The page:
A Brief History of Software Patents (and Why They're Valid)
- Author(s): Adam Mossoff
- Date Posted: 2014
- Law & Economics #: 14-41
- Availability: Full text (most recent) on SSRN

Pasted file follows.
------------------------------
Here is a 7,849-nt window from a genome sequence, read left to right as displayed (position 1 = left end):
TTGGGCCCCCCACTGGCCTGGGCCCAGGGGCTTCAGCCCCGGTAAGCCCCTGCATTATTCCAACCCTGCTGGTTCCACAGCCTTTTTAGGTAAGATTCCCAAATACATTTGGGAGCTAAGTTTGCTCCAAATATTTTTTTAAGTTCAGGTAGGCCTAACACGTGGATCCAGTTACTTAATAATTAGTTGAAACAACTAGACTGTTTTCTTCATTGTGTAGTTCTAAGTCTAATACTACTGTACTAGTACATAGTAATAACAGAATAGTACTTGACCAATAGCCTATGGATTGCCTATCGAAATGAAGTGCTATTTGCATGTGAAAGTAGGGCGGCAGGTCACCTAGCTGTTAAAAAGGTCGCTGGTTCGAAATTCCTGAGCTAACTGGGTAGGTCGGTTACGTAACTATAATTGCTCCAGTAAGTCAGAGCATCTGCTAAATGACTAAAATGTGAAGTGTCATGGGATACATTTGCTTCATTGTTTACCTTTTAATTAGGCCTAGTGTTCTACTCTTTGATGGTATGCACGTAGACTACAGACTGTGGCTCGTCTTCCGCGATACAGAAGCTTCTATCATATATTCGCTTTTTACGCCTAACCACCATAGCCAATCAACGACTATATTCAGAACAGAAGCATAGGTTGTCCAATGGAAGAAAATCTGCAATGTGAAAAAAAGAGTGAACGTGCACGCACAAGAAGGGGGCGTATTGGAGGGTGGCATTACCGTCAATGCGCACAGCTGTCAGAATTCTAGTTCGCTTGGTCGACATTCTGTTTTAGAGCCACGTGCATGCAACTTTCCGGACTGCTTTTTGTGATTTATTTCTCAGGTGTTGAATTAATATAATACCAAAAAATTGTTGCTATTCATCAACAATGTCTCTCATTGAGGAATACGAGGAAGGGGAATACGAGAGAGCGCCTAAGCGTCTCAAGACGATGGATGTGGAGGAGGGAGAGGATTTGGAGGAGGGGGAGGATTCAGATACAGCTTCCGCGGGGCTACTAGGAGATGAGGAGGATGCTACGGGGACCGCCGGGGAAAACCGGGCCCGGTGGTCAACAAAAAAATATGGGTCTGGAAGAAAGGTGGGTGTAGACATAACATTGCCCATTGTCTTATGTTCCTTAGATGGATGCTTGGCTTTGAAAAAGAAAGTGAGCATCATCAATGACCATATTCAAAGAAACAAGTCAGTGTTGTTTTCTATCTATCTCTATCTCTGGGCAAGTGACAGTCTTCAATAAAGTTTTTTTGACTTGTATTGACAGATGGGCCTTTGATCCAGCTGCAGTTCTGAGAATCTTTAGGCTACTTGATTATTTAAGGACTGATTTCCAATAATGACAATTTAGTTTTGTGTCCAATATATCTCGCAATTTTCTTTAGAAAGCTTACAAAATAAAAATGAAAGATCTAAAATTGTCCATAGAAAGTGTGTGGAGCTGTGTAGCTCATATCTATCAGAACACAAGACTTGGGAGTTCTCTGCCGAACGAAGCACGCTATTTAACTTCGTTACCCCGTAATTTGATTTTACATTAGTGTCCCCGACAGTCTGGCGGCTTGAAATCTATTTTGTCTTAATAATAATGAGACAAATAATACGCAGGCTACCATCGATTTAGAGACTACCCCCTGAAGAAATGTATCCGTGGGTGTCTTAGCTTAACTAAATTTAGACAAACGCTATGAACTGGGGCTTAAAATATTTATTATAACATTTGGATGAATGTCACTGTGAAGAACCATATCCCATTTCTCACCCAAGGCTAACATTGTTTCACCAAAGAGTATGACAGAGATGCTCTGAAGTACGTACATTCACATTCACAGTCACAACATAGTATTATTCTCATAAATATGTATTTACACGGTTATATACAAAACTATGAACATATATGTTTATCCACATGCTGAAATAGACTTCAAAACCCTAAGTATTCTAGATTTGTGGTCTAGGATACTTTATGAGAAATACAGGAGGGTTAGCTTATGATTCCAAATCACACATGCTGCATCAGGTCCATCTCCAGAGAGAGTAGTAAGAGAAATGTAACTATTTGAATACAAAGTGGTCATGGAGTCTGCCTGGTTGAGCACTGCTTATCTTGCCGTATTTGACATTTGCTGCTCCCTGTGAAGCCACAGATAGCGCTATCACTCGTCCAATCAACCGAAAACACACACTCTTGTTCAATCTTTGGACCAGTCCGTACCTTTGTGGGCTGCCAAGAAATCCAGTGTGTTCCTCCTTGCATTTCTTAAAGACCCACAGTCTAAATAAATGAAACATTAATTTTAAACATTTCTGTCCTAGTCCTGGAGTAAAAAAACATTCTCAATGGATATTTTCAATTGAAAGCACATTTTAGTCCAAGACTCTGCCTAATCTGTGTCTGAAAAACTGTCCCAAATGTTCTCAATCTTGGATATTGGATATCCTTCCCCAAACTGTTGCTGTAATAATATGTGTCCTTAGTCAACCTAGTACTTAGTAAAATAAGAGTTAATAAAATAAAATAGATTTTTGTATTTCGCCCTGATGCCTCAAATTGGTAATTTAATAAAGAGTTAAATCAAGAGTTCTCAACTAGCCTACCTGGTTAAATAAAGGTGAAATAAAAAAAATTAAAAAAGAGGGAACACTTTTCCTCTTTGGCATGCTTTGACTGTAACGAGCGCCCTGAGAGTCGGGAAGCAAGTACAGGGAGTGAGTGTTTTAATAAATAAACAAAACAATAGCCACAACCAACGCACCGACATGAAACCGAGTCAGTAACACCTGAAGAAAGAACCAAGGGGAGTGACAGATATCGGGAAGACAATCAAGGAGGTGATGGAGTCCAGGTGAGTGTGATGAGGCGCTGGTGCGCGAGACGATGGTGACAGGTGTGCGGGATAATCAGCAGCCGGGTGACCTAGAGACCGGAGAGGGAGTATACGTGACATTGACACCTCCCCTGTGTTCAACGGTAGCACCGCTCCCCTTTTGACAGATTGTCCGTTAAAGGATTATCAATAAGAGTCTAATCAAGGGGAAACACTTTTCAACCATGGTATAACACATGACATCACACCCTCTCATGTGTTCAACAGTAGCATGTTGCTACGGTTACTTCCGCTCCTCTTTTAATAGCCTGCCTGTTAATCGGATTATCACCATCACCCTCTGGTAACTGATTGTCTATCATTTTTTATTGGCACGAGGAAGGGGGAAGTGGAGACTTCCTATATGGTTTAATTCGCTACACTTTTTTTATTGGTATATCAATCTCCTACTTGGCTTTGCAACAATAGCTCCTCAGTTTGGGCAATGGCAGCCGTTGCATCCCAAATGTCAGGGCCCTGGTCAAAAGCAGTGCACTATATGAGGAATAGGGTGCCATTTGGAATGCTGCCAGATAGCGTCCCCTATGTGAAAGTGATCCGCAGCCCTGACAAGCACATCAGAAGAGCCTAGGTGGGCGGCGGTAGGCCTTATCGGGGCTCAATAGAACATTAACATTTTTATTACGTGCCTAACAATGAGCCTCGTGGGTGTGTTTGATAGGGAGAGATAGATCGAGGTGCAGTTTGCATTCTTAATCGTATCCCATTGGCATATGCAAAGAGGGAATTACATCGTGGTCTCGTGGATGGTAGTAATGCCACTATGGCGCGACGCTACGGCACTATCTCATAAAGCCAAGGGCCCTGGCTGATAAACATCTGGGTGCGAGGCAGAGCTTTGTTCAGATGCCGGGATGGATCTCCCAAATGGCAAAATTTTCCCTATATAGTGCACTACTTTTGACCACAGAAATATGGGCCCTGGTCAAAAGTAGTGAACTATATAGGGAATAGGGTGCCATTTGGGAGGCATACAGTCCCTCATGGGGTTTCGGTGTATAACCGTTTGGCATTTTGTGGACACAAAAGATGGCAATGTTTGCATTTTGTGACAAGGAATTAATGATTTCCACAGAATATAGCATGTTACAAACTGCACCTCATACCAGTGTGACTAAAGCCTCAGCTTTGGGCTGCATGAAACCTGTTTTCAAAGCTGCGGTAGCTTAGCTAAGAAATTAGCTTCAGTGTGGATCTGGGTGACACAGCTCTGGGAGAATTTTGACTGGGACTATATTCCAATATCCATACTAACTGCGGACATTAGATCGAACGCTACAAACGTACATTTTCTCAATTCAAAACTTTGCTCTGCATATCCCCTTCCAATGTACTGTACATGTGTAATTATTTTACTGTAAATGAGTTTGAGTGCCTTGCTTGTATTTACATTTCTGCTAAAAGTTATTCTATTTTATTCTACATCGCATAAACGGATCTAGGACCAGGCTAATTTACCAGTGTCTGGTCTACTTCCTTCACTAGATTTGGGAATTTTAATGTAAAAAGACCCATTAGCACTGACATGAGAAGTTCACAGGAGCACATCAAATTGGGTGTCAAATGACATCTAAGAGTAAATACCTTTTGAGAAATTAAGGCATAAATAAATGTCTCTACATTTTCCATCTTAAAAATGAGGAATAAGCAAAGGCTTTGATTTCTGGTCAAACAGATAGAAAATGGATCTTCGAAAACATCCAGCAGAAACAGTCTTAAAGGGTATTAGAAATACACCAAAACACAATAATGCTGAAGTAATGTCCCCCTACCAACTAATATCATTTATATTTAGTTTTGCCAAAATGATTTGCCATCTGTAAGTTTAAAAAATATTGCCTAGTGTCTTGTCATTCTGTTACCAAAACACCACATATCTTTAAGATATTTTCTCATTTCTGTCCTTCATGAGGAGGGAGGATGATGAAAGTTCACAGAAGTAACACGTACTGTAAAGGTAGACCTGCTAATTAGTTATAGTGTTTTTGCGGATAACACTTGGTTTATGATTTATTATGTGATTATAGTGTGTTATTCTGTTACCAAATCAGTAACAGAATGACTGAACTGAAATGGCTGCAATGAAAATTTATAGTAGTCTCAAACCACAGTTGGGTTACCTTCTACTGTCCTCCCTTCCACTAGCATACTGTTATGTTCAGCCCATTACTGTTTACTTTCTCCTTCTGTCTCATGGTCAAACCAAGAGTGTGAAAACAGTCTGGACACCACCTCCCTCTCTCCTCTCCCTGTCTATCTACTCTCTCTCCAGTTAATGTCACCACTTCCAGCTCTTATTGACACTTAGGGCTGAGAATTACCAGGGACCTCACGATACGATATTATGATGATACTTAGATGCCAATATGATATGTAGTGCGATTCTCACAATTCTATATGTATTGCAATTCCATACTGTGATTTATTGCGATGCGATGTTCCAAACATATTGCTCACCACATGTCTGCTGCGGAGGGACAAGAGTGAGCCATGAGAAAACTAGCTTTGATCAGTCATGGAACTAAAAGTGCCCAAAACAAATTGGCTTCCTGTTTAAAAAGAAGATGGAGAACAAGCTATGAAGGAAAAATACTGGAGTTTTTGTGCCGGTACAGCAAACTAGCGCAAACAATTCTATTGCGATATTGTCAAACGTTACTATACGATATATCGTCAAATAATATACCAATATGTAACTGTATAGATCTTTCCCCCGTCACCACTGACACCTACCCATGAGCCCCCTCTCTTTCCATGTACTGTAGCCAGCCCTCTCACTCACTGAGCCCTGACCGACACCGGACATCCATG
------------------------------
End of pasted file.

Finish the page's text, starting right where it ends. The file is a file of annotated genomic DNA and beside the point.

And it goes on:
Today, there is a vigorous and sometimes caustic debate over whether computer software is a patentable invention. Unfortunately, these arguments are rife with confusion about the technology and the law, and courts are proving to be equally confused. As opposed to continuing the entirely doctrinal and policy debate in the literature, this essay fills a gap in the scholarship by detailing the historical evolution of computer software and showing how intellectual property (IP) law played a key role in its technological development. This historical account contributes to the debates in two ways. First, it reveals that opposition to IP protection for software is not new. There was vociferous opposition in the 1960s to extending copyright protection to software code, just as there is strident opposition today to extending patent protection to software programs. Second, and more important, it reveals why courts extended patent protection to software programs in the 1990s, which followed from the evolution of computer technology itself. Legal doctrines evolve in response to developments in new technology, and the patent system exemplifies this operating principle. The patent system secured to innovators the new technological inventions in the Industrial Revolution and it secures to innovators the new technological inventions in the Digital Revolution today. Understanding the history of computer software and its evolving protections under the IP laws confirms that software programs today are inventions that, if they are new, useful, nonobvious and properly disclosed in a patent application, are rightly eligible for patent protection.